When I eliminated dairy, soy, corn, and gluten from my diet last year for the littlest caveboy, chocolate was one thing that I desperately missed. Just one reason why I love those chocolate-quinoa cupcakes so much! Sometimes you just need some chocolate.Read More
Desserts and Drinks
The first time I ate quinoa I thought it was disgusting, and looked like little eyeballs. If that’s you, you need to try this recipe - it will make a quinoa lover out of you!
When I eliminated gluten from my diet for my littlest cave boy I was not excited about it. I’m definitely not a low-carber, and learning to bake gluten-free is a big challenge. Buying lots of specialty flours, starches, and gums was too much for me at first with three kids, one a baby who woke 3-5 times a night to nurse. I opted to buy GF mixes for a while, and that worked, but finding this recipe for chocolate quinoa cake made me SUPER excited! Whole-grain, I already had it on hand, didn’t need a grain mill, and it’s chocolate. That sounded like a winning recipe to me!Read More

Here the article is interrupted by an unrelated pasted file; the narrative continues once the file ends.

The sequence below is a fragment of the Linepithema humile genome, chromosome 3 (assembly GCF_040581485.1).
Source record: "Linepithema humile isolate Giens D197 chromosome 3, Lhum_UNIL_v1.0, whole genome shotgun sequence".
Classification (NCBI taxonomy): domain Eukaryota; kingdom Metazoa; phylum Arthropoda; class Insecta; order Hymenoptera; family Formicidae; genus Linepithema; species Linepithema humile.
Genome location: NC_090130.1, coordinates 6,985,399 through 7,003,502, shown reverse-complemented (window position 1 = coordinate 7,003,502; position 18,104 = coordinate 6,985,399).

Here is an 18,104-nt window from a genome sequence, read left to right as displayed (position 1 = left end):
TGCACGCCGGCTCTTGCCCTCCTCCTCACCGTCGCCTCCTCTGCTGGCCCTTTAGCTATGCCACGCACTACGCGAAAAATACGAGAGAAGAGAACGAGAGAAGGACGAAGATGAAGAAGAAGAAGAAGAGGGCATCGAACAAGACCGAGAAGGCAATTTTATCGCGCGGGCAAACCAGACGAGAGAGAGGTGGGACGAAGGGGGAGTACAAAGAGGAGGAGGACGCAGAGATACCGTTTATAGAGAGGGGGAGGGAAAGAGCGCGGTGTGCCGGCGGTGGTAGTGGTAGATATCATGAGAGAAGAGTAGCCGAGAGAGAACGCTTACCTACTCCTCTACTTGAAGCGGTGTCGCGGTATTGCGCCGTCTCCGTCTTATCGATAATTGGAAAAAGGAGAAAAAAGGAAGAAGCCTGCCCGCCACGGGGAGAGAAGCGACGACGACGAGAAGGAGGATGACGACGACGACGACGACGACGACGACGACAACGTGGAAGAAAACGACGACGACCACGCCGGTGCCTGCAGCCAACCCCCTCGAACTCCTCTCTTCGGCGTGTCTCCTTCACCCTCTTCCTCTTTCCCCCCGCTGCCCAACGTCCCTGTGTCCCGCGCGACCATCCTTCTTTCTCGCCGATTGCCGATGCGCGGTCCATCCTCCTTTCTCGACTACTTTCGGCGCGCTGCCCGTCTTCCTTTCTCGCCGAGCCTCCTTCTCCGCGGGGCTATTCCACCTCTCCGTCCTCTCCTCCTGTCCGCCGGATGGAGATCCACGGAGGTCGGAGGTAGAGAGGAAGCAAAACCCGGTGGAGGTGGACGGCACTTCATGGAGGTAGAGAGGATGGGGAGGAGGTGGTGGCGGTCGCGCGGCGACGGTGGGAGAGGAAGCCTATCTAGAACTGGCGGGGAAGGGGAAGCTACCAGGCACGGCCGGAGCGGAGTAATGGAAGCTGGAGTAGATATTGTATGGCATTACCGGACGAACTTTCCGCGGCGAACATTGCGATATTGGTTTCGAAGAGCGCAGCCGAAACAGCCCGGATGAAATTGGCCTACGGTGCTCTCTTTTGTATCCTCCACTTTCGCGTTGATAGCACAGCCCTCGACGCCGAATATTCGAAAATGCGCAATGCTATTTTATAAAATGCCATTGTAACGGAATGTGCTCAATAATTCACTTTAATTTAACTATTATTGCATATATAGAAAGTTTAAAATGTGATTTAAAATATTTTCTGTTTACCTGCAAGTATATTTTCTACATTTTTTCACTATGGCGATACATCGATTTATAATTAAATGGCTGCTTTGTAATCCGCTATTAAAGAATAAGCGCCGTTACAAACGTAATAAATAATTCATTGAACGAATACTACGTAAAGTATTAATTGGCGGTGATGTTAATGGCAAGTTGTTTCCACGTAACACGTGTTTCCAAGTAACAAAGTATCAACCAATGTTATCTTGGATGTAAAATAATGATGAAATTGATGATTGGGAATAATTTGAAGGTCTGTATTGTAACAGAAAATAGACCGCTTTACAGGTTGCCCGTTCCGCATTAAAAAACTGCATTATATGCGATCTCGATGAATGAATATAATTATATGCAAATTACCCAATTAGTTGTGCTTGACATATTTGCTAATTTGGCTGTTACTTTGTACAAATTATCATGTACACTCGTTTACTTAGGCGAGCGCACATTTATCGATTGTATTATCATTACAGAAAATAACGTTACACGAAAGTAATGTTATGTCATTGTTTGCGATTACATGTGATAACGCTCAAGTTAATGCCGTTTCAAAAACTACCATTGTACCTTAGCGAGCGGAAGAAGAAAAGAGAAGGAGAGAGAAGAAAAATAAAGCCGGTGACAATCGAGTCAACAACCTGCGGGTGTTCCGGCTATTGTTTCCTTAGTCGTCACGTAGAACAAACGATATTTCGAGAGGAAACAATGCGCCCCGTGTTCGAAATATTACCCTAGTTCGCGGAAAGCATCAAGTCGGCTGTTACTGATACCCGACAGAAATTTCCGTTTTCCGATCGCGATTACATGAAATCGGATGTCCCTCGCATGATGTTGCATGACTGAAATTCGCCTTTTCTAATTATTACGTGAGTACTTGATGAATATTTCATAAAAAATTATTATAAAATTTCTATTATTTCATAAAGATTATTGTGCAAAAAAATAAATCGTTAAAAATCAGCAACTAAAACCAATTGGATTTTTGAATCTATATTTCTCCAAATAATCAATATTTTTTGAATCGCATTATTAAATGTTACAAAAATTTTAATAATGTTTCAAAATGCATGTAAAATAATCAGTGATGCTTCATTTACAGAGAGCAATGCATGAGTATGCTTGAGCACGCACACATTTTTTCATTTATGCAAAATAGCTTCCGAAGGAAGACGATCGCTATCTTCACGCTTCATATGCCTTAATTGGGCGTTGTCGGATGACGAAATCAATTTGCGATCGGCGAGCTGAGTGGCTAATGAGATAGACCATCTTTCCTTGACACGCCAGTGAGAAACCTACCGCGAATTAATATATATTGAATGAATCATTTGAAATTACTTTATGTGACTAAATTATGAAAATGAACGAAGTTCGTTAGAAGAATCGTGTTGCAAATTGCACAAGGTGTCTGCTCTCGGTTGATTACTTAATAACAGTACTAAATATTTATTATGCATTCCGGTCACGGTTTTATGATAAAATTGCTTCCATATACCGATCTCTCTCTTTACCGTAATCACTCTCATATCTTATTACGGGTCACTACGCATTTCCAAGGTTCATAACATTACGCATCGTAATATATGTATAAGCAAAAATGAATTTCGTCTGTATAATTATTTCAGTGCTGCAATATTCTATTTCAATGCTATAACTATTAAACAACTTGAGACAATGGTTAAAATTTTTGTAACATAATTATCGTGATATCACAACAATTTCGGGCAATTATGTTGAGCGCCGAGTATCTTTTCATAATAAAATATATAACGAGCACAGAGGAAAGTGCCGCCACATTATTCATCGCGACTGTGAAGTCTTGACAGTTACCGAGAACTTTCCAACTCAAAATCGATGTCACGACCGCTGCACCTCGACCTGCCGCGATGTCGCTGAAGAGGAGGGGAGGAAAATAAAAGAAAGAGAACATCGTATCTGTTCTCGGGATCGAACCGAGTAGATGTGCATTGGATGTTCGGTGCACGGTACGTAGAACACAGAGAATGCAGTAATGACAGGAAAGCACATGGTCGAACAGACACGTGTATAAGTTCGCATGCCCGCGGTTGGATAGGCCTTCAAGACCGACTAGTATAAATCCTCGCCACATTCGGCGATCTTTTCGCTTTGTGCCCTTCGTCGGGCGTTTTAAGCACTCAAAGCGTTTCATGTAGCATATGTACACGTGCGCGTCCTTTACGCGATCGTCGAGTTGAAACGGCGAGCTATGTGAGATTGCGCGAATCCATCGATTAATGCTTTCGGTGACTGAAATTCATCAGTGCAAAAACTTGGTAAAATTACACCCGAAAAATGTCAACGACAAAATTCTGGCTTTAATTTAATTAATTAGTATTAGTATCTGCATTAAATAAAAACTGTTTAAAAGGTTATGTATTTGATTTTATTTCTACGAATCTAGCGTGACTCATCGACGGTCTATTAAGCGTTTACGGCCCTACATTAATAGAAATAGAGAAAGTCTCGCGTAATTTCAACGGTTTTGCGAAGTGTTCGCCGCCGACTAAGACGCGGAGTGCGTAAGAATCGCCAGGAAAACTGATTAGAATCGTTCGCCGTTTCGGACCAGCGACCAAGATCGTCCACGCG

Most chocolate muffin recipes are closer to cupcakes, if you ask me. I’m not opposed to a sweet and chocolatey cupcake once in a blue moon, but not for breakfast. Breakfast should be heartier, filling and make you feel good about what you’re eating. Sugar-bombs don’t do that for me.
But obviously I’ll take all the chocolate I can get, and the banana-chocolate combination just happens to be a favorite of mine. These muffins don’t have a lot of sugar, but get their sweetness mostly from the banana. They aren’t overpoweringly sweet, more like dark chocolate. Mmmmmm.Read More
For as many smoothies as we drink you’d think I would have more recipes for them on this site! I generally don’t think about smoothie recipes. I just dump and pour what I think sounds good into the blender, whirl it up and call it good.